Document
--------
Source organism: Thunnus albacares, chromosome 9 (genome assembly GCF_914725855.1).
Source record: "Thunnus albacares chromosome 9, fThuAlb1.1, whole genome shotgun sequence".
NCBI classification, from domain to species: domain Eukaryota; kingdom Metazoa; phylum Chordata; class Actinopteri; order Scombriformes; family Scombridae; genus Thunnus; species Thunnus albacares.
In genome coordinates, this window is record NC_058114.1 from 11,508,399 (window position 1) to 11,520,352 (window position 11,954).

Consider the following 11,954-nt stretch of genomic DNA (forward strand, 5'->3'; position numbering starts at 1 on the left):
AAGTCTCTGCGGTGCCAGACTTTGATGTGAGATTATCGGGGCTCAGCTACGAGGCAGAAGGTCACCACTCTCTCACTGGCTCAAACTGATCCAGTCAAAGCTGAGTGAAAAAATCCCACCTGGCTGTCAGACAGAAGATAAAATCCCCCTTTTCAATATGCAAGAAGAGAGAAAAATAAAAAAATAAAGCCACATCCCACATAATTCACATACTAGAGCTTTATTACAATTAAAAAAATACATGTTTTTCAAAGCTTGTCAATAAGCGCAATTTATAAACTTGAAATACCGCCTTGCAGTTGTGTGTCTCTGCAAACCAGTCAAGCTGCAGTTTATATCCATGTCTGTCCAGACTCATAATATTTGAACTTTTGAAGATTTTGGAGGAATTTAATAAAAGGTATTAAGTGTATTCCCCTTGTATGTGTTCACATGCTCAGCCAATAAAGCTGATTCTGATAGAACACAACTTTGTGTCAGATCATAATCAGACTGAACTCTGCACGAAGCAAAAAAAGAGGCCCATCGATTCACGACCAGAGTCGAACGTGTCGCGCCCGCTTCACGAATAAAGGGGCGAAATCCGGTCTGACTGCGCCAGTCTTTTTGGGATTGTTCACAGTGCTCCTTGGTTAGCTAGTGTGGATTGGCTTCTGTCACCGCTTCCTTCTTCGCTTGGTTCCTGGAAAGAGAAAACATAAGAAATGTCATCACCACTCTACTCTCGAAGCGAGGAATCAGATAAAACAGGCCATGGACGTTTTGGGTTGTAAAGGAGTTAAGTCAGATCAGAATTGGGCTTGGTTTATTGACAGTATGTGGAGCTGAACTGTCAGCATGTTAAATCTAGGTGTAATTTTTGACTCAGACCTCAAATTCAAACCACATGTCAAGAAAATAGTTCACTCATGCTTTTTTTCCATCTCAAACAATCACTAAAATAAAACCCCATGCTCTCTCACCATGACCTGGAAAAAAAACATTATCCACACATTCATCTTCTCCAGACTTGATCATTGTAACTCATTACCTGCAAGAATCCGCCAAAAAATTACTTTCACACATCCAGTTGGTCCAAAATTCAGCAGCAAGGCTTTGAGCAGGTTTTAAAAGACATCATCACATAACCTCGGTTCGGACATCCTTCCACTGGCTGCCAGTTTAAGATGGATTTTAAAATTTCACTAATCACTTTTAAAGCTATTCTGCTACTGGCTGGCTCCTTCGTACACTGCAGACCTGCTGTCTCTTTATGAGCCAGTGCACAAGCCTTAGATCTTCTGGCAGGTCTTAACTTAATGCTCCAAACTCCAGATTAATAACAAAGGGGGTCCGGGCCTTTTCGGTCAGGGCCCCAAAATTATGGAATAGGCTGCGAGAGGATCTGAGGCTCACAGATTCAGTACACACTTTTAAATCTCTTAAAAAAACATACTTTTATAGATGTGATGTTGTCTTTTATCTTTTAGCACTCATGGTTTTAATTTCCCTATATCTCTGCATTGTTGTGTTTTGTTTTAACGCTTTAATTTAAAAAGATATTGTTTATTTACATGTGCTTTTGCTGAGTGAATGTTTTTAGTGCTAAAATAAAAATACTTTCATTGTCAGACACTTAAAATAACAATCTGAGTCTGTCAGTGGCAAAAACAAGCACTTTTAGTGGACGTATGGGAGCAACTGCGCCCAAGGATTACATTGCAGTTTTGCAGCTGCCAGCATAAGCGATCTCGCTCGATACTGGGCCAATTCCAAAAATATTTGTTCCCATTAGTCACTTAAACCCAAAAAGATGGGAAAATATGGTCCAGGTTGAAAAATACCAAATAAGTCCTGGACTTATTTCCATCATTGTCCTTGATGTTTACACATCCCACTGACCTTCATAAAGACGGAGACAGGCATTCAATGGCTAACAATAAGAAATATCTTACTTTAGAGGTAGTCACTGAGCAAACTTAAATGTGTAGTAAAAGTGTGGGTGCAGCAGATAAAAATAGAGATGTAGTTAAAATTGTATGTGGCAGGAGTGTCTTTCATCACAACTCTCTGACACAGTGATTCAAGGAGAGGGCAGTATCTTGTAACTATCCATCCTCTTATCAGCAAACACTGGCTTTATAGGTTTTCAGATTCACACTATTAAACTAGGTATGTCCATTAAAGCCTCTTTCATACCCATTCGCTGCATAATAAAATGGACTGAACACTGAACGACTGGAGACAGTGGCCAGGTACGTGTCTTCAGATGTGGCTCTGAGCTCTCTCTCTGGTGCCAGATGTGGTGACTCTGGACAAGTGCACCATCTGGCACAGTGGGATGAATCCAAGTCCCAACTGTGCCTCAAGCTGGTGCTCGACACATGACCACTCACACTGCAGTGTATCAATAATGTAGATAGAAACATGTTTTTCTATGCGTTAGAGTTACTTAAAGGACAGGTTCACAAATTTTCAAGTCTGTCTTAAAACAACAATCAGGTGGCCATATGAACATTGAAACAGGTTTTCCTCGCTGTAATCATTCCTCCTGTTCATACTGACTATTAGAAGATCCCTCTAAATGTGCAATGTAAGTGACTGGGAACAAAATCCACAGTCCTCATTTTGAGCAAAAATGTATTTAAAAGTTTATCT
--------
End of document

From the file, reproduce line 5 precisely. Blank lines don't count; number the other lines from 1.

Consider the following 11,954-nt stretch of genomic DNA (forward strand, 5'->3'; position numbering starts at 1 on the left):